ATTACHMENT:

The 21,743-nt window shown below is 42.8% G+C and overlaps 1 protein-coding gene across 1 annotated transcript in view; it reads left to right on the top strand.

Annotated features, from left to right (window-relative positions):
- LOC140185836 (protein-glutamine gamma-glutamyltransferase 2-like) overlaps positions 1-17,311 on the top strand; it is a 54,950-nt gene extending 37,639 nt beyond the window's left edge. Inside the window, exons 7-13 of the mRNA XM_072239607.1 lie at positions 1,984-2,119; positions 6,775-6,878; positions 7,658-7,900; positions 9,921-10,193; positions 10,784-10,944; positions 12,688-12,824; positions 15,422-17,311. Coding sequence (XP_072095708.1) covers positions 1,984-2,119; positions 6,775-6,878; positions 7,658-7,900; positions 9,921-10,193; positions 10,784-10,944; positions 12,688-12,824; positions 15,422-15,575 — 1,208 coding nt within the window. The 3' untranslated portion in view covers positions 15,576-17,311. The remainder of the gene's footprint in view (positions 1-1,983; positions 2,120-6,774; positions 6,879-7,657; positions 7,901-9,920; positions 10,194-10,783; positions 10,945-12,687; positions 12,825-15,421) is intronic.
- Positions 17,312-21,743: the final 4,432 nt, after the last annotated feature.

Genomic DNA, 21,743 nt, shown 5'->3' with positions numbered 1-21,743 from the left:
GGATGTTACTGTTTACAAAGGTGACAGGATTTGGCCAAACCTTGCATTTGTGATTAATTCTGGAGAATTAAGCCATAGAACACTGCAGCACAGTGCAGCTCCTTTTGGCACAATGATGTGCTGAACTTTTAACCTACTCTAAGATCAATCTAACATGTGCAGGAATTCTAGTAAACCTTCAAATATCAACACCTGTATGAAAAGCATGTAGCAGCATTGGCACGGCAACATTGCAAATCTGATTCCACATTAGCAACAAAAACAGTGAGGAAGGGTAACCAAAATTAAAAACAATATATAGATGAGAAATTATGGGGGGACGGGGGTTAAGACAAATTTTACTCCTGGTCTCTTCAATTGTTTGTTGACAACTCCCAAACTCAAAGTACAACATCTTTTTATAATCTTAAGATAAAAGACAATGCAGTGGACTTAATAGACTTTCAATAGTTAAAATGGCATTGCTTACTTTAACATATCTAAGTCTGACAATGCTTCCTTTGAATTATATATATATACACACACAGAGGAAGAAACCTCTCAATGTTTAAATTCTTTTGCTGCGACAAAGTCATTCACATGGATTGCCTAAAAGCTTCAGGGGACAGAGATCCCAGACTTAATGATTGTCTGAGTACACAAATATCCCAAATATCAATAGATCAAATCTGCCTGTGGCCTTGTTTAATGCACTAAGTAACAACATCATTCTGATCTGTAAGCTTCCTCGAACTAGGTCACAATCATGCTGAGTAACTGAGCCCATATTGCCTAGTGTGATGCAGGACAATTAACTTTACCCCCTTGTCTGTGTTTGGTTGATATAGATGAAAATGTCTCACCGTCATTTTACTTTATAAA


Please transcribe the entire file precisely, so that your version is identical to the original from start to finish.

The 21,743-nt window shown below is 42.8% G+C and overlaps 1 protein-coding gene across 1 annotated transcript in view; it reads left to right on the top strand.

Annotated features, from left to right (window-relative positions):
- LOC140185836 (protein-glutamine gamma-glutamyltransferase 2-like) overlaps positions 1-17,311 on the top strand; it is a 54,950-nt gene extending 37,639 nt beyond the window's left edge. Inside the window, exons 7-13 of the mRNA XM_072239607.1 lie at positions 1,984-2,119; positions 6,775-6,878; positions 7,658-7,900; positions 9,921-10,193; positions 10,784-10,944; positions 12,688-12,824; positions 15,422-17,311. Coding sequence (XP_072095708.1) covers positions 1,984-2,119; positions 6,775-6,878; positions 7,658-7,900; positions 9,921-10,193; positions 10,784-10,944; positions 12,688-12,824; positions 15,422-15,575 — 1,208 coding nt within the window. The 3' untranslated portion in view covers positions 15,576-17,311. The remainder of the gene's footprint in view (positions 1-1,983; positions 2,120-6,774; positions 6,879-7,657; positions 7,901-9,920; positions 10,194-10,783; positions 10,945-12,687; positions 12,825-15,421) is intronic.
- Positions 17,312-21,743: the final 4,432 nt, after the last annotated feature.

Genomic DNA, 21,743 nt, shown 5'->3' with positions numbered 1-21,743 from the left:
GGATGTTACTGTTTACAAAGGTGACAGGATTTGGCCAAACCTTGCATTTGTGATTAATTCTGGAGAATTAAGCCATAGAACACTGCAGCACAGTGCAGCTCCTTTTGGCACAATGATGTGCTGAACTTTTAACCTACTCTAAGATCAATCTAACATGTGCAGGAATTCTAGTAAACCTTCAAATATCAACACCTGTATGAAAAGCATGTAGCAGCATTGGCACGGCAACATTGCAAATCTGATTCCACATTAGCAACAAAAACAGTGAGGAAGGGTAACCAAAATTAAAAACAATATATAGATGAGAAATTATGGGGGGACGGGGGTTAAGACAAATTTTACTCCTGGTCTCTTCAATTGTTTGTTGACAACTCCCAAACTCAAAGTACAACATCTTTTTATAATCTTAAGATAAAAGACAATGCAGTGGACTTAATAGACTTTCAATAGTTAAAATGGCATTGCTTACTTTAACATATCTAAGTCTGACAATGCTTCCTTTGAATTATATATATATACACACACAGAGGAAGAAACCTCTCAATGTTTAAATTCTTTTGCTGCGACAAAGTCATTCACATGGATTGCCTAAAAGCTTCAGGGGACAGAGATCCCAGACTTAATGATTGTCTGAGTACACAAATATCCCAAATATCAATAGATCAAATCTGCCTGTGGCCTTGTTTAATGCACTAAGTAACAACATCATTCTGATCTGTAAGCTTCCTCGAACTAGGTCACAATCATGCTGAGTAACTGAGCCCATATTGCCTAGTGTGATGCAGGACAATTAACTTTACCCCCTTGTCTGTGTTTGGTTGATATAGATGAAAATGTCTCACCGTCATTTTACTTTATAAA